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Germans set up an apartheid-like society in Britain

An apartheid-like system existed in early Anglo-Saxon Britain, which wiped out a majority of original British genes in favour of German ones, according to research led by UCL (University College London).

The paper, which was published in the journal 'Proceedings of the Royal Society B', aims to explain the high number of Germanic male-line ancestors found in modern-day England and showed that a relatively small immigrant Anglo-Saxon population (made up of invaders from present day Germany, Holland and Denmark) could have changed the face of British gene pool simply by using their economic advantage during apartheid to out-breed the Brits. In less than fifteen generations the gene pool in what is now England was made up of over 50 per cent Germanic Y-chromosomes.

Dr Mark Thomas, of the UCL Department of Biology, said: "The native Britons were genetically and culturally absorbed by the Anglo-Saxons over a period of as little as a few hundred years.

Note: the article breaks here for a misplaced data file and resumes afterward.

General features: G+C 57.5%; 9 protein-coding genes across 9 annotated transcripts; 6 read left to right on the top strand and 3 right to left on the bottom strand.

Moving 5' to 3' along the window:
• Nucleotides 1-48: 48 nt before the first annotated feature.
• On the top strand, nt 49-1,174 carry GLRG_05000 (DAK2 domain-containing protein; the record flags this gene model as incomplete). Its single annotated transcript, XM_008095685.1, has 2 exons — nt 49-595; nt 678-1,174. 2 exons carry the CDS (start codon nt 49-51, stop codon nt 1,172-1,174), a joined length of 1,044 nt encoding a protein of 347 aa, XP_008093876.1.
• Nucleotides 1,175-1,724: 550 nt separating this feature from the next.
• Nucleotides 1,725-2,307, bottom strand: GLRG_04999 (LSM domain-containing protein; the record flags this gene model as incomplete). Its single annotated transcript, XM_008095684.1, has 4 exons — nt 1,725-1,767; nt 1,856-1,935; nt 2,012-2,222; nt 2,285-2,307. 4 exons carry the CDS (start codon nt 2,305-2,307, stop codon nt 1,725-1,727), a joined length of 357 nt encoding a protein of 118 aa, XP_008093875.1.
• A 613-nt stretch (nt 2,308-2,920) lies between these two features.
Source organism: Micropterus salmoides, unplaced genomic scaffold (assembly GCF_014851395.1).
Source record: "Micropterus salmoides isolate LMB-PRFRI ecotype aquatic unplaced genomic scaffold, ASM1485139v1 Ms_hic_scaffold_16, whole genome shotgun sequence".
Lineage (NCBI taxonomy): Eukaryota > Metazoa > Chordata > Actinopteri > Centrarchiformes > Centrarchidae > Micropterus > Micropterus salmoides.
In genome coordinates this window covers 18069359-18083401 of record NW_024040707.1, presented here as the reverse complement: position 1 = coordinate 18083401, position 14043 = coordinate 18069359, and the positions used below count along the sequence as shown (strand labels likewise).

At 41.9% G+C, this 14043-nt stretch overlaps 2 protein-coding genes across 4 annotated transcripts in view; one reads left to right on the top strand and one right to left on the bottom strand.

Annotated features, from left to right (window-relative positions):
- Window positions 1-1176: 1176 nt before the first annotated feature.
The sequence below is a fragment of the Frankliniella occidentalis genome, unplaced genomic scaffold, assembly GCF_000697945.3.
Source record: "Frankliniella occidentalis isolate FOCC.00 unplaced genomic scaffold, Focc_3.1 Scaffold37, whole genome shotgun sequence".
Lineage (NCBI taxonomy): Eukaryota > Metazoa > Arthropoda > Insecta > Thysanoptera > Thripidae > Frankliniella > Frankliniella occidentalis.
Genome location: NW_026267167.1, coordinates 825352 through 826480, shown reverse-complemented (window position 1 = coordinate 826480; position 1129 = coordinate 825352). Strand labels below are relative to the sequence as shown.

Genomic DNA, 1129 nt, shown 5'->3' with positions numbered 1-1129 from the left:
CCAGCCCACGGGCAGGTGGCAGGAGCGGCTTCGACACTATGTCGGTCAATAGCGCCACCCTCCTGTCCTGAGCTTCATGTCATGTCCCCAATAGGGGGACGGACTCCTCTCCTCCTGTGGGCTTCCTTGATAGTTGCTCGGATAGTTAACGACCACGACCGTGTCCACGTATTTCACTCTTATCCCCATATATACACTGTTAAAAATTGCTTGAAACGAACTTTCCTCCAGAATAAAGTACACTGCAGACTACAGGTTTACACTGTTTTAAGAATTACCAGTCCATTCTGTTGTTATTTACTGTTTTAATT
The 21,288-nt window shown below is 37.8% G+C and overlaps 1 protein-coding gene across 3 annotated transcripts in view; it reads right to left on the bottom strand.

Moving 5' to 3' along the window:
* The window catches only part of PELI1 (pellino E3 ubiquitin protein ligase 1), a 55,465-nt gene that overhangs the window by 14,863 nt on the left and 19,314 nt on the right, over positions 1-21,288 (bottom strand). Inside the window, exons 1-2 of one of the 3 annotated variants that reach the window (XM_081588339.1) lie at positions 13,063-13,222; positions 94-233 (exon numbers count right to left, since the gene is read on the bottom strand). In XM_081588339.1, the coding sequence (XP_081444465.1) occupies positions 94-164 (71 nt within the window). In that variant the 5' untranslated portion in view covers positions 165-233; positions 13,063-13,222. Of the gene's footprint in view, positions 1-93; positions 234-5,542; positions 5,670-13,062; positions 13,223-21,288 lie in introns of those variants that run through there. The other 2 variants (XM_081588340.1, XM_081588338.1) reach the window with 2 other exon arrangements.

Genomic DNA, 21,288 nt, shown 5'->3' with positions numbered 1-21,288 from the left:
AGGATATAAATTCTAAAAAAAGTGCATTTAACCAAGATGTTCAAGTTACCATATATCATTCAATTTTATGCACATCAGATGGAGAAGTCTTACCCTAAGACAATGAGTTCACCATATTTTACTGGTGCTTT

"An initially small invading Anglo-Saxon elite could have quickly established themselves by having more children who survived to adulthood, thanks to their military power and economic advantage. We believe that they also prevented the native British genes getting into the Anglo-Saxon population by restricting intermarriage in a system of apartheid that left the country culturally and genetically Germanised. This is exactly what we see today a population of largely Germanic genetic origin, speaking a principally German language."

According to the research, Anglo-Saxon settlers enjoyed a substantial social and economic advantage over the native Britons who lived in what is now England, for more than 300 years from the middle of the fifth century. In this society, people lived together in a servant-master relationship in a system akin to the apartheid system more recently found in South Africa.

Evidence of an ethnic divide can be found in ancient texts such as the laws of Ine. I
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Contact: Alex Brew
a.brew@ucl.ac.uk
44-020-767-99726
University College London
19-Jul-2006


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